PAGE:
Editorial: Are There Too Many High-End Watches?

Pricey, complicated timepieces are supposed to be singular and rare. Are they really?

To answer that question, ignore the published statistics about Swiss watches exported. Instead, let me tell you a hypothetical story about hypothetical high-end watches.

Imagine an established, successful Swiss watch brand, located perhaps in Geneva or the Vallée de Joux. This watchmaker has done well and diversified, and now makes 30,000 mid- to high-end watches a year. (For some real life benchmarks, Swiss bank Vontobel recently estimated in that Audemars Piguet makes 40,000 watches a year; Breguet, 32,000; Jaeger-LeCoultre, 75,000; while the number is 60,000 at Patek Philippe.)

Of the 30,000 watches made by the imaginary watch company, say 20 percent are complications. Mostly basic ones like chronographs and annual calendars, but quarter of the complications output is the high-end stuff, minute repeaters, tourbillons and the like; watches with six figure price tags. So the fictional company makes 1500 high-end complications a year. For argument’s sake, assume a third, or 500, of those are tourbillons.

Over a decade, that would mean 15,000 high-end complications produced, 5000 of them tourbillons – by a single hypothetical company.

So let’s inject some excitement into the imaginary universe. Say there are 20 such established watchmakers, each different but successful in its own way, but competing in the same high-end segment. With 20 companies, a decade’s worth of production is 300,000 high complications, and 100,000 tourbillons.

In the imaginary universe, the watch market is not static. The cumulative number of watches mostly sit in prized collections around the world – perhaps some unfortunate few languish in store windows unloved – but some of these watches will eventually come onto the market again. The vagaries of life mean that collectors pass on, go bankrupt or just get bored, and consequently sell their watches. Assume ten percent of collectors do that every year, and assuming a decade’s worth of production has been sold, 30,000 high complications – some 10,000 tourbillons – will be sold on the secondary market every year. This is in addition to the fresh production that the 20 fictional companies are still rolling off their production lines.

Consequently, each year 30,000 high complications will arrive in stores, plus another 30,000 on the secondary market.

Supply mugs demand in a dark alley

Whether that’s a lot, too little, or just right, depends on the target audience. With high complications typically starting at US$100,000, being a mere millionaire is insufficient to afford one. Only ultra high net worth individuals – those fortunate individuals with over US$30m to their name – can reasonably afford such watches. Wealth-X, a research firm specialising in rich people, estimated in early 2015 that there are just over 211,000 ultra high net worth individuals (UHNW) around the world.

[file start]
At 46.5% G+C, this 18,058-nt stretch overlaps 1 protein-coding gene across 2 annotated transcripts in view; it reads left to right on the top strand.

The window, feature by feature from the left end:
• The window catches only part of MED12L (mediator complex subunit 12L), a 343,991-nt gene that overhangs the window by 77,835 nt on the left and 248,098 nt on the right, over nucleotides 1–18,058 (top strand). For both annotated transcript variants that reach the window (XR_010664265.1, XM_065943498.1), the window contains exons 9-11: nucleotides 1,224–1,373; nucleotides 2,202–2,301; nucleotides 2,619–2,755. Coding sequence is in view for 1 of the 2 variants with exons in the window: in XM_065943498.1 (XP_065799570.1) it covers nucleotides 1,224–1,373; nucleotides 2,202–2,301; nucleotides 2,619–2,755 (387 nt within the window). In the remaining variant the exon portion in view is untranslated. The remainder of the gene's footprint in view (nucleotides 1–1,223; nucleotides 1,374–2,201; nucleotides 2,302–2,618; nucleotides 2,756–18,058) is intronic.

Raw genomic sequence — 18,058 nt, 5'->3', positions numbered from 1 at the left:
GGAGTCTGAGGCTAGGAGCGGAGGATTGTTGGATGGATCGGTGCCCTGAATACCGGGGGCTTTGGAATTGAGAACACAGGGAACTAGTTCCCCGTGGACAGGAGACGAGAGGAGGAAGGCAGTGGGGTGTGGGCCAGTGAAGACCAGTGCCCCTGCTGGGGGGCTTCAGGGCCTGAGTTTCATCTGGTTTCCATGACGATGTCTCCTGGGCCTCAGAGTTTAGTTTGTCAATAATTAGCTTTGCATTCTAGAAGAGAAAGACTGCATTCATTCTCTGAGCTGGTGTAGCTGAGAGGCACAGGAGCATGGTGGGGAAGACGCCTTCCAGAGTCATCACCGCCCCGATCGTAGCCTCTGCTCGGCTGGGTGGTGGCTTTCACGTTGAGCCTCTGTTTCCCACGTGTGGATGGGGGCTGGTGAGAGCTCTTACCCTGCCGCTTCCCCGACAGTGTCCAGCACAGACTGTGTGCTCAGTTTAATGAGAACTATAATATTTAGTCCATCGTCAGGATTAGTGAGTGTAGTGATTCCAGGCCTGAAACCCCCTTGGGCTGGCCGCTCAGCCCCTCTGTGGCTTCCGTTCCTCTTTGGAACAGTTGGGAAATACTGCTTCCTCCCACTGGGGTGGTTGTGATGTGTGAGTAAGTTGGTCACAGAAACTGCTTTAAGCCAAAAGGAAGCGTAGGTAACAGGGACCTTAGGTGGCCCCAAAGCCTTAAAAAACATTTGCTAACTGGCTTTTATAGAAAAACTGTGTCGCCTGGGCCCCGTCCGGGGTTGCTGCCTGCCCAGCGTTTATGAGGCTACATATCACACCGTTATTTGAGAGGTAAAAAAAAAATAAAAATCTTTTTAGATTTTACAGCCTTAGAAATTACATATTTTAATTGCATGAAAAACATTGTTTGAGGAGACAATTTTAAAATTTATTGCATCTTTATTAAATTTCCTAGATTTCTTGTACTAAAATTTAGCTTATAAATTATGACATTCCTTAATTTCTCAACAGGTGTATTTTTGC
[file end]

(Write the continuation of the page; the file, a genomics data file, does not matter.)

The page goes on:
Even if every UHNW individual on the planet bought a high-end complication over the course of a decade, there will still leftover watches.

So the answer to the question in the title is obviously yes. That’s why modern complicated watches are now faring poorly in the secondary market, as evidenced by recent auction results.

Over the long term the indigestion will only get worse, for two reasons. One being watch production continues apace. Despite layoffs here and there, as well as chief executives retiring, the luxury watchmaking machine is reduced but soldiering on. The other factor is the regurgitation of watches bought as investments when investing in high-end watches was a well regarded idea. That’s exemplified by the proliferation of modern Patek Philippe watches – factory fresh and sealed snugly inside a plastic bag – that turn up on the secondary market.

What is a collector to do?

A collector should, therefore, pursue truly rare watches. Vintage watches are often the suggestion, since their supply is by definition limited. However, the vintage watch market is frothy and fraught with danger, so prudence and specialised knowledge is required (and that will be the subject of a later editorial).

Modern watches, on the other hand, that are produced in the smallest volumes are those made by independent watchmakers. Such watches are by nature rare. But the small size of such independents will be the salvation of some, but also the end of others. It’s tough to figure out which independents will prosper – remember the highest profile independent watchmakers of the 1990s, Daniel Roth and Gerald Genta? – but being a well run business is a start. A buyer needs to identify independents that will have healthy financials and a good distribution network; MB&F, F.P. Journe and Urwerk are oft mentioned candidates.

It is not all doom and gloom for mainstream brands. Many still make wonderful, fine and impressive products. Watch collectors need to tweak their presumptions – expecting rarity everywhere is a contradiction in itself – and seek genuinely rare watches.

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